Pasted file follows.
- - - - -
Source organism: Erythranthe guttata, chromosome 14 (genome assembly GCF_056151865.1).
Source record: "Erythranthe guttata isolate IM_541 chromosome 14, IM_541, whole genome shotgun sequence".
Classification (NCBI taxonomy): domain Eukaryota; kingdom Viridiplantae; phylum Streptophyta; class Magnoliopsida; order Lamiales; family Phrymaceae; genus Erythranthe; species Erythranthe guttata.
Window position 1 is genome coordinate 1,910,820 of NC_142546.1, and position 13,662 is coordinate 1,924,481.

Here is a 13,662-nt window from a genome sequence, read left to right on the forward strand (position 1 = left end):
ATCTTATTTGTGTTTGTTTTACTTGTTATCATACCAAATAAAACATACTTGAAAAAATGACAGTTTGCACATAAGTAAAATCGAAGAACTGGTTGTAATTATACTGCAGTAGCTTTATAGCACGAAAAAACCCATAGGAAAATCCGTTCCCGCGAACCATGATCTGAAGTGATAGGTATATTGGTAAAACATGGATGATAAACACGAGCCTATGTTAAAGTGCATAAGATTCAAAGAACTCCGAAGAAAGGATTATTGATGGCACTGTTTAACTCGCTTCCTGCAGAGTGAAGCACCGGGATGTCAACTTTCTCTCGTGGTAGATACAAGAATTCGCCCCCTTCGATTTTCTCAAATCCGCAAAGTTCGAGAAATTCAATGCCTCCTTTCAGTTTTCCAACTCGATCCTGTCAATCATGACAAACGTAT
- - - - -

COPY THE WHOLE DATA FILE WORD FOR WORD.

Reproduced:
Source organism: Erythranthe guttata, chromosome 14 (genome assembly GCF_056151865.1).
Source record: "Erythranthe guttata isolate IM_541 chromosome 14, IM_541, whole genome shotgun sequence".
Classification (NCBI taxonomy): domain Eukaryota; kingdom Viridiplantae; phylum Streptophyta; class Magnoliopsida; order Lamiales; family Phrymaceae; genus Erythranthe; species Erythranthe guttata.
Window position 1 is genome coordinate 1,910,820 of NC_142546.1, and position 13,662 is coordinate 1,924,481.

Here is a 13,662-nt window from a genome sequence, read left to right on the forward strand (position 1 = left end):
ATCTTATTTGTGTTTGTTTTACTTGTTATCATACCAAATAAAACATACTTGAAAAAATGACAGTTTGCACATAAGTAAAATCGAAGAACTGGTTGTAATTATACTGCAGTAGCTTTATAGCACGAAAAAACCCATAGGAAAATCCGTTCCCGCGAACCATGATCTGAAGTGATAGGTATATTGGTAAAACATGGATGATAAACACGAGCCTATGTTAAAGTGCATAAGATTCAAAGAACTCCGAAGAAAGGATTATTGATGGCACTGTTTAACTCGCTTCCTGCAGAGTGAAGCACCGGGATGTCAACTTTCTCTCGTGGTAGATACAAGAATTCGCCCCCTTCGATTTTCTCAAATCCGCAAAGTTCGAGAAATTCAATGCCTCCTTTCAGTTTTCCAACTCGATCCTGTCAATCATGACAAACGTAT